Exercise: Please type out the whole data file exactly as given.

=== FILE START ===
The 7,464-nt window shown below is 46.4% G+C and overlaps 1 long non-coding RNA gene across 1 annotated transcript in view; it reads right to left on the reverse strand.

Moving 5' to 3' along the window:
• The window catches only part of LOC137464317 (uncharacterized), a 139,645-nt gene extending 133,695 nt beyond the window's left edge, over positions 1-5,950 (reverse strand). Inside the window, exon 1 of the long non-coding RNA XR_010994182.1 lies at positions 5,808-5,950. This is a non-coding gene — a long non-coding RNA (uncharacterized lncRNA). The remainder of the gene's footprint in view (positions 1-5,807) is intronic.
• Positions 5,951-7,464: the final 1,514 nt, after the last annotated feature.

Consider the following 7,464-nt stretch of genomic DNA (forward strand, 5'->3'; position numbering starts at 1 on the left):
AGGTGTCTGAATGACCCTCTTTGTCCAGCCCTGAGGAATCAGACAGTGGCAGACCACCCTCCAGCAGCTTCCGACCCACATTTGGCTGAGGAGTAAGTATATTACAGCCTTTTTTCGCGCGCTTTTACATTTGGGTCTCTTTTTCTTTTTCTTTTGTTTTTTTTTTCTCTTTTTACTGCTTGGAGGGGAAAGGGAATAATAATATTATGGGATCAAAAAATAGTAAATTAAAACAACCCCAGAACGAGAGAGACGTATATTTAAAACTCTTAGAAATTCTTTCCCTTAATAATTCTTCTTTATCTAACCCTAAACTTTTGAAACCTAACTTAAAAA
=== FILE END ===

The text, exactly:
The 7,464-nt window shown below is 46.4% G+C and overlaps 1 long non-coding RNA gene across 1 annotated transcript in view; it reads right to left on the reverse strand.

Moving 5' to 3' along the window:
• The window catches only part of LOC137464317 (uncharacterized), a 139,645-nt gene extending 133,695 nt beyond the window's left edge, over positions 1-5,950 (reverse strand). Inside the window, exon 1 of the long non-coding RNA XR_010994182.1 lies at positions 5,808-5,950. This is a non-coding gene — a long non-coding RNA (uncharacterized lncRNA). The remainder of the gene's footprint in view (positions 1-5,807) is intronic.
• Positions 5,951-7,464: the final 1,514 nt, after the last annotated feature.

Consider the following 7,464-nt stretch of genomic DNA (forward strand, 5'->3'; position numbering starts at 1 on the left):
AGGTGTCTGAATGACCCTCTTTGTCCAGCCCTGAGGAATCAGACAGTGGCAGACCACCCTCCAGCAGCTTCCGACCCACATTTGGCTGAGGAGTAAGTATATTACAGCCTTTTTTCGCGCGCTTTTACATTTGGGTCTCTTTTTCTTTTTCTTTTGTTTTTTTTTTCTCTTTTTACTGCTTGGAGGGGAAAGGGAATAATAATATTATGGGATCAAAAAATAGTAAATTAAAACAACCCCAGAACGAGAGAGACGTATATTTAAAACTCTTAGAAATTCTTTCCCTTAATAATTCTTCTTTATCTAACCCTAAACTTTTGAAACCTAACTTAAAAA